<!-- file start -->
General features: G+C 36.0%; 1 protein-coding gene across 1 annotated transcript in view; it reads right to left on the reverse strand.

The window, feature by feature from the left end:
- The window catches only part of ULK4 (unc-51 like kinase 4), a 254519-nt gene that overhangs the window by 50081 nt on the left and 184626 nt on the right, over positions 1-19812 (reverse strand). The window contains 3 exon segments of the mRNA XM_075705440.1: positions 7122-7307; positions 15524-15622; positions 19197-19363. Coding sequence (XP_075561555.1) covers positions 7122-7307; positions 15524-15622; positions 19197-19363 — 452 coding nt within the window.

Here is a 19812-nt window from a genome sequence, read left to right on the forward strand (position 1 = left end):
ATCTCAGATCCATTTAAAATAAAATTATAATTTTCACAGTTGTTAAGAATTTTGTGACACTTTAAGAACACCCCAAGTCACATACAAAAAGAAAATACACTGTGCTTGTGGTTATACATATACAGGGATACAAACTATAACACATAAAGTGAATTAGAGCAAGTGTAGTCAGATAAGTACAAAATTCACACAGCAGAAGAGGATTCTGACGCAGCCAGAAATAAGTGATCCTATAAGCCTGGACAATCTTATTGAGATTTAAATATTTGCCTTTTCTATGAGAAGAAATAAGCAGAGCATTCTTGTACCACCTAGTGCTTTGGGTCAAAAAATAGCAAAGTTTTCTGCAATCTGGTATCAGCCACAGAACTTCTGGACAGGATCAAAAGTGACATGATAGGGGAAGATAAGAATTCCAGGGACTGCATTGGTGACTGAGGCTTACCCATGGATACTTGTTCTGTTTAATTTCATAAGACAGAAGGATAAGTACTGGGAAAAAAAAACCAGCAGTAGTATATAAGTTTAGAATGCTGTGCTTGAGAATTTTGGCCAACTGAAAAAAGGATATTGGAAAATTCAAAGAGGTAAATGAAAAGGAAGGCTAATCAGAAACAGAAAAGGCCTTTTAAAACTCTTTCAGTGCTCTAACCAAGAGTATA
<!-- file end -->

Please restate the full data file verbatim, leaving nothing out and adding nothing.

General features: G+C 36.0%; 1 protein-coding gene across 1 annotated transcript in view; it reads right to left on the reverse strand.

The window, feature by feature from the left end:
- The window catches only part of ULK4 (unc-51 like kinase 4), a 254519-nt gene that overhangs the window by 50081 nt on the left and 184626 nt on the right, over positions 1-19812 (reverse strand). The window contains 3 exon segments of the mRNA XM_075705440.1: positions 7122-7307; positions 15524-15622; positions 19197-19363. Coding sequence (XP_075561555.1) covers positions 7122-7307; positions 15524-15622; positions 19197-19363 — 452 coding nt within the window.

Here is a 19812-nt window from a genome sequence, read left to right on the forward strand (position 1 = left end):
ATCTCAGATCCATTTAAAATAAAATTATAATTTTCACAGTTGTTAAGAATTTTGTGACACTTTAAGAACACCCCAAGTCACATACAAAAAGAAAATACACTGTGCTTGTGGTTATACATATACAGGGATACAAACTATAACACATAAAGTGAATTAGAGCAAGTGTAGTCAGATAAGTACAAAATTCACACAGCAGAAGAGGATTCTGACGCAGCCAGAAATAAGTGATCCTATAAGCCTGGACAATCTTATTGAGATTTAAATATTTGCCTTTTCTATGAGAAGAAATAAGCAGAGCATTCTTGTACCACCTAGTGCTTTGGGTCAAAAAATAGCAAAGTTTTCTGCAATCTGGTATCAGCCACAGAACTTCTGGACAGGATCAAAAGTGACATGATAGGGGAAGATAAGAATTCCAGGGACTGCATTGGTGACTGAGGCTTACCCATGGATACTTGTTCTGTTTAATTTCATAAGACAGAAGGATAAGTACTGGGAAAAAAAAACCAGCAGTAGTATATAAGTTTAGAATGCTGTGCTTGAGAATTTTGGCCAACTGAAAAAAGGATATTGGAAAATTCAAAGAGGTAAATGAAAAGGAAGGCTAATCAGAAACAGAAAAGGCCTTTTAAAACTCTTTCAGTGCTCTAACCAAGAGTATA